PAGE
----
When you're using cloth diapers on a newborn, you deal with less poop than you would if you were using disposables. Both my babies always blew out of their disposable diapers, and poo stays contained in prefolds and covers very nicely. And since you don't rinse out exclusive breastmilk poo, it goes straight into the wetbag, and then straight into the wash. No touching poop -- I promise.
When I was pregnant with River, we considered cloth diapers for a time, but then decided to go with disposables. I was really overwhelmed with the choices and didn't know anyone else who was using cloth diapers, and therefore, no one could personally answer my many questions. I didn't want to invest a whole lot of money and then decide it wasn't for us. Looking back, I so wish I had started when he as a newborn! Cloth diapering a newborn is stupid easy. If you exclusively breastfeed for six months, you get six months of practice before you have to start rinsing out those poopy diapers over the toilet. And even if you decide to make the switch to disposables when your baby starts eating solids, you will still have saved a lot of money during those first six months. Although, of course, I totally recommend continuing on using cloth. ;)
Here are few tips I have for using cloth diapers with a newborn.
Start with prefolds. Trust the prefold. Both pockets and all-in-one diapers are really hit-or-miss, not to mention a huge investment. They are expensive and not every brand works for every baby. One baby will fit great in one brand of pocket diapers, and another will blow out every time they wear them. A great example of this is BumGenius. I have a friend who has an entire stash of BumGenius for her son. She loves them. River always blew out of them. And on Austen, they work fine. It's a mystery.
Prefolds work for everyone. They really do! There is no trying all these different $25 diapers to find the perfect one, and I've never met someone who doesn't love a Thirsties cover. They are so affordable and so absorbent, and if you are afraid of using Snappies or pins, don't be -- prefolds can simply be folded into the cover. No fasteners required. Prefolds and covers, like I said, contain poop really well, for all ages. Both my children leaked out of pockets about as often as they leaked out of disposables. I love 'em, but they are just not as reliable as prefolds. I can probably count the number of blow-outs we've had with prefolds and covers between both kids on one hand.
Besides this, most newborn babies will not fit into one-size pocket diapers. Even my 8-pound baby looked scrawny in pocket diapers snapped down to the smallest size. It wasn't until she was about two months old that they fit well.
Have a lot of prefolds in your stash. Newborns pee and poop a lot. In the first few weeks of Austen's life, I felt like I was changing her diaper every hour. Sometimes I was! Have enough and keep some in every room.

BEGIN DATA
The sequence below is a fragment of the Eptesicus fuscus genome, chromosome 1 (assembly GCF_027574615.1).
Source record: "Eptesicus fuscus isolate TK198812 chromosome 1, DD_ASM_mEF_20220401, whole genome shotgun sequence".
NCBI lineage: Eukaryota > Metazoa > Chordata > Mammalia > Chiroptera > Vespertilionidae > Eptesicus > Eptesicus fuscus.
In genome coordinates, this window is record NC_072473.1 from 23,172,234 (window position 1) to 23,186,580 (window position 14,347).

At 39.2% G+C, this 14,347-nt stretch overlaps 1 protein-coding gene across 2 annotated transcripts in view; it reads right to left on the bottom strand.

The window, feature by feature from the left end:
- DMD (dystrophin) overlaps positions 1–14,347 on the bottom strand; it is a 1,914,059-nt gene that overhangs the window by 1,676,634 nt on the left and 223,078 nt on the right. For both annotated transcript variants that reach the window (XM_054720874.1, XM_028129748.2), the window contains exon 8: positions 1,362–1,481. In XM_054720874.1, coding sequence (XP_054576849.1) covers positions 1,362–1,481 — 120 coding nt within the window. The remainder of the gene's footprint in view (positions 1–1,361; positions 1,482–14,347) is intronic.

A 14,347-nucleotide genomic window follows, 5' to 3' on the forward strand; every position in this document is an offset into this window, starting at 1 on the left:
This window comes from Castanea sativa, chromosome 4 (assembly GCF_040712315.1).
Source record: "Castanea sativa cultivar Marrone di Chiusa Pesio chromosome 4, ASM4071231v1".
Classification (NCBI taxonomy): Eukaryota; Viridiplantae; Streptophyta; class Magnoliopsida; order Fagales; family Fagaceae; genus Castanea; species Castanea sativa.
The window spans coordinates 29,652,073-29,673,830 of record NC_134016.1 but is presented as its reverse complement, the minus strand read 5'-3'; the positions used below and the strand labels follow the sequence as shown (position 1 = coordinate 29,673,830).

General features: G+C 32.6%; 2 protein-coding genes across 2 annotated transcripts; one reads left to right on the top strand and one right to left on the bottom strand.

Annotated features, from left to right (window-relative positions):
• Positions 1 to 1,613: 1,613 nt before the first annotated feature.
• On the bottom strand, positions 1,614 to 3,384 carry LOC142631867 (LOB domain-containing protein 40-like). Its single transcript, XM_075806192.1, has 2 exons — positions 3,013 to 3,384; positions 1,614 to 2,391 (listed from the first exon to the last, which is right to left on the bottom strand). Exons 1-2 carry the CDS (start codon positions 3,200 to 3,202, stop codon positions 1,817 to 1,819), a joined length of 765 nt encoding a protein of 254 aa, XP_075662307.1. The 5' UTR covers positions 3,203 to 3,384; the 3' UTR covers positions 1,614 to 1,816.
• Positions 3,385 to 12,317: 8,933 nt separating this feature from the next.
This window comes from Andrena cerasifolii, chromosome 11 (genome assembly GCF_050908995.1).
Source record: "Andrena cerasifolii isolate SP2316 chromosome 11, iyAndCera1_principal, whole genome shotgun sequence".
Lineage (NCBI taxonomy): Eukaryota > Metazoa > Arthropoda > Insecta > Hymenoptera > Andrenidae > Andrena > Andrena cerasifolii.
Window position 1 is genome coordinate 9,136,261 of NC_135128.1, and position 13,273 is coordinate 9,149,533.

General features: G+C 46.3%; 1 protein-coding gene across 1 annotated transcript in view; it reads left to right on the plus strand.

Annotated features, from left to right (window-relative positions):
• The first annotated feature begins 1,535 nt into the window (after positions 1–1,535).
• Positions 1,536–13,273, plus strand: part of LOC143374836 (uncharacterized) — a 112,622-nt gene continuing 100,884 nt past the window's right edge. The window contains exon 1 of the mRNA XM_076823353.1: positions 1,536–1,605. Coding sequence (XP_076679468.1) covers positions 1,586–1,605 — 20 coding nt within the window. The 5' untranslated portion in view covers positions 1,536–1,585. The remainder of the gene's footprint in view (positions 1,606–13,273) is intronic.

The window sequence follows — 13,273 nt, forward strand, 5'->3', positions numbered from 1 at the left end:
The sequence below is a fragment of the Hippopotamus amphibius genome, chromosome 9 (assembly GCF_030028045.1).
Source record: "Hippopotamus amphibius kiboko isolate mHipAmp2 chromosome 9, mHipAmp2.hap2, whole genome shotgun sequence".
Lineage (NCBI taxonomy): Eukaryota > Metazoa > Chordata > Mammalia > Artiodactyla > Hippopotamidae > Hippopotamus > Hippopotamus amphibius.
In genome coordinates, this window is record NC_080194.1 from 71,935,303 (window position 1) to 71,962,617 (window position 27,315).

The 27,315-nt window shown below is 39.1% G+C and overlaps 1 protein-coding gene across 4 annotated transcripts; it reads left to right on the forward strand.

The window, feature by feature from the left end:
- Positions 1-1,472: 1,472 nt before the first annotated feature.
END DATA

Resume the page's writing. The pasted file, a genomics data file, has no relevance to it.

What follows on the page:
Use cloth wipes. Cloth wipes work so much better than disposables. You'll use three cloth wipes for a seven-wipe job... trust me! Buy a few used receiving blankets and cut them up into squares and use a homemade wipe solution. Have a lot on hand, and you won't absolutely dread changing 15 diapers a day.
Use a diaper-friendly detergent. Newborn skin is so sensitive. Don't try to get by with using whatever detergent you have on hand. Buy something trusted and gentle, such as Country Save or Rockin' Green. Make sure your diapers are rinsed thoroughly of detergent before they are tossed in the dryer. Urine will activate the chemicals and will burn your precious baby's skin. Remember: gentle detergent, and rinse well.
Different folds contain poop better. I was lazy when it comes to prefolds; I simply fold them and lie them in the cover. But the "jelly roll" works best at containing liquidy infant poo. If you use this roll you will not have to change the cover as often.
You really don't have to rinse out the poop . No, really. Even though I knew this, I still rinsed River's EBF poopy diapers out. I didn't trust that it would be rinsed completely clean and come out fresh. Once when he was already on solids, I tried washing his diapers without rinsing them by hand first... bad decision. After the first rinse cycle, I peeked in the washer to see bits of digested foot stuck to the sides of the washer. Sorry to give you a lovely mental image. I was worried this might be a problem when washing newborn poopy diapers, but by the time I was pregnant with Austen I was so sick of rinsing out diapers, and that alone was enough to convince me to at least try throwing the diapers, poop and all, straight into the washer. And lo and behold, EBF poop is water soluble, and the diapers came out stink-free and completely clean! Austen was exclusively breastfed until she was ten months old and I did not have to rinse one single diaper of hers over the toilet until then. (If the thought of leaving diapers sitting with poop on them sounds gross, don't worry -- EBF poop doesn't smell like poop!)